Cavs play hard for 18 minutes…lose 108-106

There’s a number of things you can point to as reasons the Cavs lost this thing tonight.  Sure, LeBron probably did get fouled in the closing minutes, and of course, there’s no reason for that inbounds pass to be directed towards Varejao.  I know, he was wide open, I’m aware of that.  But if you want to focus on no-calls, and a perceived coaching error (I blame Mo personally there as opposed to Mike Brown, you can’t make that pass, and Andy did need to be on the floor for the offensive board) than you’re missing the big picture.  And I’m not sure who I mean by you, because there’s isn’t anybody I’ve heard tell me those were the reasons the Cavs lost.  I guess it was just my thinking that at first, until I took a minute to wholly digest what I just watched.  So after stepping away, the main things that happened tonight to allow the 16th best team in the playoffs to beat the Cavaliers were two-fold: the Cavs lacked urgency, and they were dominated in the backcourt.

The Bulls for some reason took something away from Game 2 that they felt they could build on.  I wrote, and said during the Wine and Gold Podcast earlier today, that I didn’t know what those takeaways could be.  There wasn’t anything from an x and o standpoint that I could see the Bulls were particularly doing that the Cavaliers couldn’t adjust to.  The only thing that happened in Game 2 was, for a stretch, the Bulls just played harder than the Cavaliers.  If the Cavs just came out and played hard tonight for 48 minutes, that would’ve pretty much wrapped it up.  Only they didn’t.  Not once but twice they left their sense of urgency laying next to their ipods and twitter accounts in the locker room.  They allowed the Bulls to close the first quarter up 11, and got down by as many as 21 during the opening minutes of the third, and you can’t dig holes like that in the playoffs…no matter how many whistles go your way, or inbounds passes you execute properly.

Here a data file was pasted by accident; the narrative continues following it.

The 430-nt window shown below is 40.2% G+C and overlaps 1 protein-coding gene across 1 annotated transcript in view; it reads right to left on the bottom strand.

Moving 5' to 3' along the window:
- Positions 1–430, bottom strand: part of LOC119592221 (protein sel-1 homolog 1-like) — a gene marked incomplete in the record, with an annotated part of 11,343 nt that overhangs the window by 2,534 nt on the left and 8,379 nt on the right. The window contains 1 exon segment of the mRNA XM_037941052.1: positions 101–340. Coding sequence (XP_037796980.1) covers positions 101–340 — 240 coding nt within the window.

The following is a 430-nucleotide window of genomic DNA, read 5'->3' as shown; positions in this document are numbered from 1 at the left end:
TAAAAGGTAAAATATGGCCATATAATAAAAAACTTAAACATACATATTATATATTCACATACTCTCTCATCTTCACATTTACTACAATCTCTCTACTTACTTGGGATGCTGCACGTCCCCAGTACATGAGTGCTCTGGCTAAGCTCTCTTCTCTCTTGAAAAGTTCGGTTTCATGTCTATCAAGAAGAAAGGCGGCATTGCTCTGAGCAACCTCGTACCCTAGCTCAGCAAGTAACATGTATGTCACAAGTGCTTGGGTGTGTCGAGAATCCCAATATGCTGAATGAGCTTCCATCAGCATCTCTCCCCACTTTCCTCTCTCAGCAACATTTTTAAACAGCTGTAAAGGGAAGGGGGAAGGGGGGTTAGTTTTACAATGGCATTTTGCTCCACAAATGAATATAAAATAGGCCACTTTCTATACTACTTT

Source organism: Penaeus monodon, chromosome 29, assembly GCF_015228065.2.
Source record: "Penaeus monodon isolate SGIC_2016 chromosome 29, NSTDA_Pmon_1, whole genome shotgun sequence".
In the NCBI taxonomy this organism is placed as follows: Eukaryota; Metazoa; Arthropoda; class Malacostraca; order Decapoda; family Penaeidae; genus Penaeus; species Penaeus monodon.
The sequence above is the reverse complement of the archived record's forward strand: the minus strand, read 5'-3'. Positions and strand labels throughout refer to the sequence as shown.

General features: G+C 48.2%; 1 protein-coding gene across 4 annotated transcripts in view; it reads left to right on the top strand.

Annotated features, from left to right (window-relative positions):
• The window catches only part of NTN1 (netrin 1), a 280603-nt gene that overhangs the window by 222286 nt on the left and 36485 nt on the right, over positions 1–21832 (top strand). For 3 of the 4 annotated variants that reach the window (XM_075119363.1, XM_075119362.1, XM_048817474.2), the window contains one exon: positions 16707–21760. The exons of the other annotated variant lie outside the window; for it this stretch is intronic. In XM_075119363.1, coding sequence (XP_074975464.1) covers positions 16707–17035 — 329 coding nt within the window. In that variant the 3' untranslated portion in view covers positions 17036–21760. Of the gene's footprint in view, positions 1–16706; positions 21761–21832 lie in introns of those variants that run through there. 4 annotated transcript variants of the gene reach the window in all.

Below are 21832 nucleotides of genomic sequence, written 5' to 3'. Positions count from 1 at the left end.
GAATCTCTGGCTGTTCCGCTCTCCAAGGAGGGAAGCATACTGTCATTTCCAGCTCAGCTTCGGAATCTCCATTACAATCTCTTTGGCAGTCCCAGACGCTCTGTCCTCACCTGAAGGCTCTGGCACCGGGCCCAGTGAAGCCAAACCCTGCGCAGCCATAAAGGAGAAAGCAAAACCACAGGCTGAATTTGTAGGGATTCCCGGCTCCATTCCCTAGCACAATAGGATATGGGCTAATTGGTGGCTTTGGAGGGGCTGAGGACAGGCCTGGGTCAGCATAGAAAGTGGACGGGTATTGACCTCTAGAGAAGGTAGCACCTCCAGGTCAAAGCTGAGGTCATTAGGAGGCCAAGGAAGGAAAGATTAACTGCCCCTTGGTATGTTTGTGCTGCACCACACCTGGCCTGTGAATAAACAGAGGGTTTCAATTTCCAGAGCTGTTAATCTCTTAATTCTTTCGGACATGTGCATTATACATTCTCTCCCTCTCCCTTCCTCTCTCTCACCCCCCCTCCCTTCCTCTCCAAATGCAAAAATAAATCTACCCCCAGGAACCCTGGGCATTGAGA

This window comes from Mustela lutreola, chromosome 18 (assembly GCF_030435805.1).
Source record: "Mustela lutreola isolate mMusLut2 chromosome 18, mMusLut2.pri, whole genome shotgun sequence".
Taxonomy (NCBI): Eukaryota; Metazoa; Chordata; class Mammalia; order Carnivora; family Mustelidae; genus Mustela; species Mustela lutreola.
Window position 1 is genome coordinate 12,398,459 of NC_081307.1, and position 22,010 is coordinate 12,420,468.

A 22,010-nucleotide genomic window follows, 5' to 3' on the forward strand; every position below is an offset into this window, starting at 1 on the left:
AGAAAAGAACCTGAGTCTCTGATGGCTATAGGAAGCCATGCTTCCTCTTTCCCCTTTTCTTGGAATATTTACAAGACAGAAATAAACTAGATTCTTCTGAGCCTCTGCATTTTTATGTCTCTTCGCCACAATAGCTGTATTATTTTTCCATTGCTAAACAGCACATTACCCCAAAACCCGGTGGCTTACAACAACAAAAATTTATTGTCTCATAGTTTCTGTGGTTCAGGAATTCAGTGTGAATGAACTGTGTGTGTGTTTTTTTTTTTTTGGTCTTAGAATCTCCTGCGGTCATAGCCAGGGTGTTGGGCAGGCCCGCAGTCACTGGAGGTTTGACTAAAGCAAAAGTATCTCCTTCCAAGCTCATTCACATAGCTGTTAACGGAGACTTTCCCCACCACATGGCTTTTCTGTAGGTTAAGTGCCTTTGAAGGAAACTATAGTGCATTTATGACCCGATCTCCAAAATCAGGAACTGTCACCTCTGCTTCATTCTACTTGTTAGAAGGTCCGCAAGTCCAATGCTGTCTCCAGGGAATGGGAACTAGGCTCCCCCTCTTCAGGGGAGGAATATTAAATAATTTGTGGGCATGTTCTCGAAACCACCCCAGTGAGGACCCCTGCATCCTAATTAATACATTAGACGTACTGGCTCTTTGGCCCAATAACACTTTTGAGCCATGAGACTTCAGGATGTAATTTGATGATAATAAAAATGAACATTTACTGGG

To the backcourt point, the Cavs starters – Mo and AP – combined for 29 points, 8 rebounds, 4 assists, and 4 turnovers.  Rose and Hinrich you ask?  58 points, 7 rebounds, 12 assists, and 1 turnover.And that TO was Hinrich’s.  So if you’re trying to do the math quickly in your head, Derrick Rose had 31 points, 7 assists and 0 turnovers.  What that means is, he did whatever he wanted to do all night long and most likely didn’t even notice the number of the Cavalier player that was ‘guarding’ him.  And before you get carried away there, I am aware that Rose is a superstar, and I understand you’ll have that from a guy like him…especially at home.  But you cannot have Kirk Hinrich outscoring BOTH you’re two-guards (AP and Delonte) by himself, by 12 (27 for Hinrich – AP’s 8 and Delonte’s 7).  Nor should he, at the same time, have more assists (5 for Hinrich a combined 4 for Parker and West) and less TO’s (AP and Delonte 2) than the both of them either.  That’s not good.  And you can say that those two guys won’t shoot it like that again, but I just can’t help remember saying that same thing about Rafer Alston…

and well, forget it.

But those two things aside, the sky is not falling, and this might just be a good thing.  After how well the Cavs played to open this series, I kinda forgot quickly that this is a revamped lineup that hasn’t played together – at all – during the regular season.  There’s going to be a figuring out process, and it looks like we were reminded of that tonight.  Additionally, if you want to find some more solace in this defeat, the Cavs did sweep through the first two rounds last season and see where that got us?  Maybe a little adversity is what they needed.  Maybe they needed to get beat one time to realize that they can’t keep settling for 35 three pointers (14 of 35) when there’s free runs at the basket everywhere.  Maybe they needed to – not make it – all the way back from down 21 to understand that you won’t survive deep in the playoffs if you allow teams to jump out that far ahead.  Even if they did make it all the way back to an AP halfcourt heave that looked like it might fall.  Additionally, maybe the supporting cast needed to know that they cannot just stand around watching LeBron score 40 every night (39-10-8 tonight) while flashing goosenecks when he makes a three.  They – Mo, Antawn, Delonte – need to look for their shot and be the aggressive scoring threats that they are capable of being.  Sure Antawn had 19 and Mo finished with 21, but Antawn was 1 of 6 from three and Mo was 5 of 11…go to the basket fellas.  LeBron won’t be mad at you for attacking the rim, believe me, he’s cool with it.

But saying all that, the Cavs played hard for a quarter and a half in road playoff game and lost by two, so take it for what its worth.  That’s all I got on this one, and I think I’m done talking about.  Check back with the Wine and Gold Podcast one hour prior to tip-off of Game 4…it’ll be better next time Cavs fans, promise.  The game I mean, no promises on the podcast.

Brendan Bowers

About Brendan Bowers

I am the founding editor of StepienRules.com. I am also a content strategist and social media manager with Electronic Merchant Systems in Cleveland. My work has been published in SLAM Magazine, KICKS Magazine, The Locker Room Magazine, Cleveland.com, BleacherReport.com, InsideFacebook.com and elsewhere. I've also written a lot of articles that have been published here.

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